CAISO Floats Latest Cost Allocation Plan for Expanded Balancing Area
CAISO is nearing completion of a proposal describing how the ISO would allocate the costs of building and operating transmission assets in an expanded balancing authority that could encompass areas of the West outside California.
The ISO considers development of a new transmission access charge (TAC) plan to be “a central policy element” of expanding into a region with dozens of balancing areas subject to multiple state and municipal rules determining compensation for transmission owners.
Most pressing for CAISO: Development of new TAC options is essential for enabling Portland-based PacifiCorp to join an expanded system as early as next year.
‘Postage Stamp’ Rate
CAISO Principal of Market Infrastructure and Policy Lorenzo Kristov summed up the issue during a June 1 conference call to discuss the issue with Western industry participants: “The conversation we’re having here is — when you add new customers [to the ISO] — who would be paying for the service charge.”
CAISO currently uses a regional “postage stamp” rate to recover transmission revenue requirements for all ISO-controlled facilities rated at 200 kV or above. All internal load and exports are subject to per-megawatt-hour usage charges to fund those facilities.
Facilities rated below 200 kV and located inside the service territory of a participating transmission owner are covered by “local” rates paid by load within that territory. CAISO’s primary participating TOs are California’s three investor-owned utilities: Pacific Gas and Electric, Southern California Edison and San Diego Gas and Electric.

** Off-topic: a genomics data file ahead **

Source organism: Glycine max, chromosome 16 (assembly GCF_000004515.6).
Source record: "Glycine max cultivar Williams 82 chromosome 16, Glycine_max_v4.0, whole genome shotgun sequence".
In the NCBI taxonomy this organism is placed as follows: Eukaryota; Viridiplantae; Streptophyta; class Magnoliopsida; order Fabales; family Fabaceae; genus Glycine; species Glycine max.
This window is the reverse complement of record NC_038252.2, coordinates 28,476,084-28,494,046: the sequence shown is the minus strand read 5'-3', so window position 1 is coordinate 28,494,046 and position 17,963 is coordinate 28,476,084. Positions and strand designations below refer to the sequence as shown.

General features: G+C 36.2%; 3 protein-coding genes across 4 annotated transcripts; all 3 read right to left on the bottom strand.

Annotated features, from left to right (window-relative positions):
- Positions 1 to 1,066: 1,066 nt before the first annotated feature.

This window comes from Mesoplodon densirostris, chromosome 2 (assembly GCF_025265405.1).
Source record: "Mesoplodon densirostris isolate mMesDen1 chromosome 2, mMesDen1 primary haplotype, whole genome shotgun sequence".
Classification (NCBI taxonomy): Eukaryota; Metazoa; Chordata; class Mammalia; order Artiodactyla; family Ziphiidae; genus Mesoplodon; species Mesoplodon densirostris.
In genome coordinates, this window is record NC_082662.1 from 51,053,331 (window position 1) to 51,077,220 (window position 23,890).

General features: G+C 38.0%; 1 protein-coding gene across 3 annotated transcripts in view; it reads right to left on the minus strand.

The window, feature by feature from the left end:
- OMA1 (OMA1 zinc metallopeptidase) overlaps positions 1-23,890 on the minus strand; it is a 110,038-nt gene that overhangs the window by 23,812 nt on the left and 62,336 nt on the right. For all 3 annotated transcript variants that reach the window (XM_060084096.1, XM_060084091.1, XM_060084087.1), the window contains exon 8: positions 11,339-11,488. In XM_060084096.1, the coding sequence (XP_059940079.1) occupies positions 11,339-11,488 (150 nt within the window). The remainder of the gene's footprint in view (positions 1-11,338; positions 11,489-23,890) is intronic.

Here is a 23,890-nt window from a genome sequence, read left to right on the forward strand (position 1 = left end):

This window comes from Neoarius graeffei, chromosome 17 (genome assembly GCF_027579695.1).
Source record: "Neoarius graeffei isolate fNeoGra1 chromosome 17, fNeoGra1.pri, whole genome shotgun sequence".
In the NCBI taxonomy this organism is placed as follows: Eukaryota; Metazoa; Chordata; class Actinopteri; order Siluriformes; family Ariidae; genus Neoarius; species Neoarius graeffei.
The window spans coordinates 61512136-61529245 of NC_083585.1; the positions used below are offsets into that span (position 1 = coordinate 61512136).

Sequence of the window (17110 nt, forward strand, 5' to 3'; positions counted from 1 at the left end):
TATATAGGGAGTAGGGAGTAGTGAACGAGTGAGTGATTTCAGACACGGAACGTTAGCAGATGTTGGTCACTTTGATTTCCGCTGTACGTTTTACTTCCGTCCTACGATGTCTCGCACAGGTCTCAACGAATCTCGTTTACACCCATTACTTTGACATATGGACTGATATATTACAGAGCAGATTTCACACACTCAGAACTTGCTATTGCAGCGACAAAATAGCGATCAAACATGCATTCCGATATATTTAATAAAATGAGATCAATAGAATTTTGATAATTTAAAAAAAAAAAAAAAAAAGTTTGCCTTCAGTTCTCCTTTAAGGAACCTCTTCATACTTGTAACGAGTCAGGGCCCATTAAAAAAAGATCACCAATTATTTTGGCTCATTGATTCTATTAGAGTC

CAISO market participants are charged for transmission access based only on the regional or local criteria.
The current TAC makes no distinctions among projects driven by economic, public policy or reliability considerations, nor does it factor in-service dates or other non-voltage criteria.
“We’ve determined that the structure does need to be changed with an expansion,” Kristov said.
New ‘Sub-Regional’ Category
CAISO proposes to retain the category of regional — or ISO-wide — projects eligible for broad-based allocation, albeit in an altered format. At the same time, the ISO would introduce a new sub-regional category to accommodate TOs joining what could become a Western RTO in the future.
Under the latest TAC proposal, revenues for existing transmission facilities would only be eligible for recovery under “license plate” rates specific to each sub-region.
The upside for current CAISO members: They would not be charged for projects already operating in a new member’s service territory.
The downside: The sub-regional identification would also apply to CAISO’s current balancing area, meaning new members would not be assessed charges for California’s existing network.
The only projects eligible for regional cost allocation would be regional facilities approved under a new transmission planning process for an expanded ISO. To be considered for ISO-wide allocation, a proposed facility would be required to meet at least one of three criteria:
Having a voltage rating above 200 kV;
Facilitating interconnection — or increasing interconnection capacity — between two sub-regions; or
Creating, increasing or supporting the increase of intertie capacity between the expanded balancing area and a neighboring area.
The TAC proposal would also introduce into the Tariff the practice of differentiating among different project types. For example, the new rules would make explicit that facilities approved to meet a reliability need within a sub-region would be allocated solely to that sub-region.